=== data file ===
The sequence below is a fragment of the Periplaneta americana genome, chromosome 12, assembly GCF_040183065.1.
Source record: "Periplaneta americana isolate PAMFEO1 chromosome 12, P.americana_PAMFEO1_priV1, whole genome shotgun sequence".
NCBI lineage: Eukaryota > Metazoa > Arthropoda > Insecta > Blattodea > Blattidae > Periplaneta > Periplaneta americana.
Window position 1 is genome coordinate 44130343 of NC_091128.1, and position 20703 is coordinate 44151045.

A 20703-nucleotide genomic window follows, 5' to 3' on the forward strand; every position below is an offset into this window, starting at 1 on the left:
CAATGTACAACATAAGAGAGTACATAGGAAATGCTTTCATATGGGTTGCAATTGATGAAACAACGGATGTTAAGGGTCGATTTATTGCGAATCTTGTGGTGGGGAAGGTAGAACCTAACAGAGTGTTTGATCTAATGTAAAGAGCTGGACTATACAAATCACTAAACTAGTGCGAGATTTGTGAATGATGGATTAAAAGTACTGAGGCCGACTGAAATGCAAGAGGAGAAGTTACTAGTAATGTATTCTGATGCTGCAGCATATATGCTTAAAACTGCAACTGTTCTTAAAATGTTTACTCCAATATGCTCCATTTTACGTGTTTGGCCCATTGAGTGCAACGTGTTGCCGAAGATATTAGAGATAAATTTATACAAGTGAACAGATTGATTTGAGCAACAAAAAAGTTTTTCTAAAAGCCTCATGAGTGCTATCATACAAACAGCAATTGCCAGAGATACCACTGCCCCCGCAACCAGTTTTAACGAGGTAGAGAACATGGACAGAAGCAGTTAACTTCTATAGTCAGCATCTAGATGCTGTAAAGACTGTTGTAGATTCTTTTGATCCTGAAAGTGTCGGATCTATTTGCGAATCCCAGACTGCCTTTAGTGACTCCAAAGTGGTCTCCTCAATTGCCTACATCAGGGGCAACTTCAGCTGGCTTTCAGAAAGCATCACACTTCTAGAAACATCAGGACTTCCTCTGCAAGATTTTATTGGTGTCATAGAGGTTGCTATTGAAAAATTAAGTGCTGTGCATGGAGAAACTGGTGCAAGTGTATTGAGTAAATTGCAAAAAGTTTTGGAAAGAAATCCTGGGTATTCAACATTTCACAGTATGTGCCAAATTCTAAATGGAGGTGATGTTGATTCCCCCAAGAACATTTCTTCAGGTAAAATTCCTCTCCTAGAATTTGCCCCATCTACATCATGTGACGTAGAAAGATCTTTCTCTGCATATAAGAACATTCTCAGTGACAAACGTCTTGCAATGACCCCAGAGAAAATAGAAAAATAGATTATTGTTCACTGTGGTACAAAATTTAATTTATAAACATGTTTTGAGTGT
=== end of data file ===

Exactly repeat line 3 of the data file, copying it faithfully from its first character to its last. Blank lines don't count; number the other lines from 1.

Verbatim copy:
NCBI lineage: Eukaryota > Metazoa > Arthropoda > Insecta > Blattodea > Blattidae > Periplaneta > Periplaneta americana.